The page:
What to do with America’s Confederate statues and monuments

The World
A Robert E. Lee statue in Charlottesville, Virginia.

Donald Trump is not known for his strong grasp of history. But in controversial unscripted remarks this week, Trump claimed "leftists" were trying to rewrite history by destroying monuments.

“This week it's Robert E. Lee. I notice that Stonewall Jackson is coming down,” he said on Tuesday, referring to the top two generals of the Confederacy in the Civil War. “I wonder,” he continued, “is it George Washington next week? And is it Thomas Jefferson the week after. You really do have to ask yourself, where does it stop?"

The president was speaking off-the-cuff in response to reporters’ questions about the racially charged violence in Charlottesville, Virginia, on Saturday.

He doubled down on that sentiment on Thursday with a series of tweets, saying “the history and culture of our great country” are being “ripped apart with the removal of our beautiful statues and monuments.”

His sentiment has strong echoes in the rhetoric of white supremacist groups, and even some more moderate conservative groups, about the need to defend “heritage” against what they see as an attempt to erase or rewrite history. It fits those groups' narrative about the demographic and cultural displacement of “white” Americans.

Calls for the demolition of Confederate cemeteries and memorials to their war dead, and criticisms of Thomas Jefferson and other prominent slave owners from the early days of the republic, have created unease among some whites, an unease that white supremacist, neo-Nazi and white nationalist groups appear to be attempting to exploit as a galvanizing issue to win funding and recruits.

A CBS poll released Thursday says 67 percent of Republicans approve of the president’s response to Charlottesville.

On the other side of the issue, an effort is underway in towns and cities across the South to remove statues and monuments commemorating Confederate leaders and soldiers. The argument is that these are symbols of white supremacy erected in the era of Jim Crow and segregation, from the 1890s into the 1950s.

So how is a nation supposed to memorialize a divided and controversial history? Well, America is not alone in this and plenty of models exist.

One person who has given this issue a lot of thought is Laurent Dubois, professor of history at Duke University in Durham, North Carolina. On Wednesday, he tweeted out this thought:

Dubois went on to suggest Americans leave the empty pedestals there and develop historical panels explaining their history as monuments. Alongside them, he suggests, Americans could place panels with photographs recounting how and why they came down.

In that way, he says, “you’d actually get a sense of the dynamism of history, and the fact that monuments are about public declaration of values.”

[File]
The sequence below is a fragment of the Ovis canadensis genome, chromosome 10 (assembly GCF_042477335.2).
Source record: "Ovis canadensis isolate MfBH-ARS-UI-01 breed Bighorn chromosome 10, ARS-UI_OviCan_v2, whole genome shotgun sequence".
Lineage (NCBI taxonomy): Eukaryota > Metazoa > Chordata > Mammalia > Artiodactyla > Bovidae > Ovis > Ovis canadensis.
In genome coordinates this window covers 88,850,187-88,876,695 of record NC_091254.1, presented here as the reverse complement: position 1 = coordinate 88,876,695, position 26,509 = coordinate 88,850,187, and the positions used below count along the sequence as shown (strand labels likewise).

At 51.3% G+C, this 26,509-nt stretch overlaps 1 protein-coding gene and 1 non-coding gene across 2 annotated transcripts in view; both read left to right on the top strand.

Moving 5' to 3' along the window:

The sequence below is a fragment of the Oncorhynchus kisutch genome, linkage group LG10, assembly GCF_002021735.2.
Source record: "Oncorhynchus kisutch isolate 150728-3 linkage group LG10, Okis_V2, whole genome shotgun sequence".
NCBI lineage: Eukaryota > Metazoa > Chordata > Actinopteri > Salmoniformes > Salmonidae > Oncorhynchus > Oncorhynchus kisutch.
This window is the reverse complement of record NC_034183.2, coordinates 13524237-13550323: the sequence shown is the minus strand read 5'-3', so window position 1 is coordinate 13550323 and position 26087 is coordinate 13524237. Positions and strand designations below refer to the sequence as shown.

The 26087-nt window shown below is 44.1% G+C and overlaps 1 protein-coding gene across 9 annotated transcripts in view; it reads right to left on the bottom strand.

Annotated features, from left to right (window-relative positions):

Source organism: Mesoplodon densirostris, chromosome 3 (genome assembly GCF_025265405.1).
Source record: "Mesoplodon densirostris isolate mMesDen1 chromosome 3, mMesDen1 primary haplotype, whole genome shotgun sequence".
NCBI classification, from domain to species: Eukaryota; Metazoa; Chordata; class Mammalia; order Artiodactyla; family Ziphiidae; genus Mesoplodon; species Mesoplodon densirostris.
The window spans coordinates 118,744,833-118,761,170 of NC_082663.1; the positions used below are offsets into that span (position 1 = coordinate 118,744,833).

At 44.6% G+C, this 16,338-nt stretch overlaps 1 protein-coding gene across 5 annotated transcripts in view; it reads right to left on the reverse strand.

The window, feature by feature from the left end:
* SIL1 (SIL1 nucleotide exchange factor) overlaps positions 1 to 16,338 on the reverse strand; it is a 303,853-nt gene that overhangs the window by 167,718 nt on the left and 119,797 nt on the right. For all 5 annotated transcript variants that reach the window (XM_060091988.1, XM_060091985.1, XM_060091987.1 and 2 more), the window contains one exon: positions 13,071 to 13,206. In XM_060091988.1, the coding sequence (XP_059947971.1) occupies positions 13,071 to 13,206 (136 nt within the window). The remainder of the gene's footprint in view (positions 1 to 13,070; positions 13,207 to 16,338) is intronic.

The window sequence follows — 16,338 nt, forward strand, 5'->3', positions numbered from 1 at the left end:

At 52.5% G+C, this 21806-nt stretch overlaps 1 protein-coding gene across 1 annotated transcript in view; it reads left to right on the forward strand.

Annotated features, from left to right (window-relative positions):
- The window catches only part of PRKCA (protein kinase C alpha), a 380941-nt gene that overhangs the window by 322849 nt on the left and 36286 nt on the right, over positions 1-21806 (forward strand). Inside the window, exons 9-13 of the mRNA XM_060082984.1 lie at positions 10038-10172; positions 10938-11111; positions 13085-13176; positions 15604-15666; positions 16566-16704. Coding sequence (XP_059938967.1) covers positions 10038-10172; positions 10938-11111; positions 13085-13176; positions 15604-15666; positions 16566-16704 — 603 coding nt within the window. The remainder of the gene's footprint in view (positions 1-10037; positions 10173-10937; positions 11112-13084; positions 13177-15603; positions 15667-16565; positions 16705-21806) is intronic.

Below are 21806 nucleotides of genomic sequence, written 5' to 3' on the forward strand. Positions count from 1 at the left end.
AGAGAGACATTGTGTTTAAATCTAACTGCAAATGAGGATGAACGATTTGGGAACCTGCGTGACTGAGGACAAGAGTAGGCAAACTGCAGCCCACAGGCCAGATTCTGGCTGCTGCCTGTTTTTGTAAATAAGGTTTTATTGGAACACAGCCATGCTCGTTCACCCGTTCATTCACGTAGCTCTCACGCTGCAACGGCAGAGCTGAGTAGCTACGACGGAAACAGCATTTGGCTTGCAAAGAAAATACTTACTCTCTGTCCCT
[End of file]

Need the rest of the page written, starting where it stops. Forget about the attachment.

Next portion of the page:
He cites as an example, a statue in the Caribbean island of Martinique of Empress Josephine, wife and lover of Napoleon Bonaparte. She was also a member of a family that grew wealthy on the backs of slaves working sugar plantations in the French colony. Napoleon ordered a brutal campaign to reconquer the island and reintroduce slavery. He and his local wife were therefore celebrated by the white ruling elite there.

In the 1980s, independence activists decapitated the statue and painted it with blood, as though it had been guillotined. Rather than replace the head, the local community decided to leave it as it was, as a way to reinterpret history.

“In the middle of the town square,” Dubois says, “you have a monument that’s been transformed by activists, and that Martiniquans now see as their monument, as they’ve reclaimed it in a certain way.”

Related: Three ways the Trump administration has downplayed white supremacy

“A monument always has to do with three different historical moments,” he says. “It’s a reference to a particular moment in the past. It’s also a representation of the moment when it was built … and then we in the present have to think about these monuments and what they mean today, and whether they fit with our values as a society.”

“It’s also the case,” Dubois adds, “that we need to cultivate and expand a broader historical memory. So the history of slavery itself — the history of abolitionists, the history of how slavery was destroyed, the history of the enslaved people who fought against slavery — all those are things that could be much better known and much more present in our public spaces.”

“One solution is to think about that ... both the removal of some monuments, but also what kinds of public art, what kinds of public recognition of history do we want to foreground?” he says. “And there are lots and lots of Americans that have fought for justice and equality, who fought against slavery, who could be acknowledged and could be celebrated.”

Dubois is less comfortable with calls for removing grave markers and memorials to the Confederate war dead. “Graves are generally considered a really different situation, obviously, just because of the sacredness that people have around graveyards,” he says. “But of course monuments to the dead are kind of in-between.”

He points out that there are monuments to the dead in Germany from World War II, despite that nation’s absolute repudiation of Nazism and Nazi symbols. “Those kinds of questions are really, really complicated,” he says.

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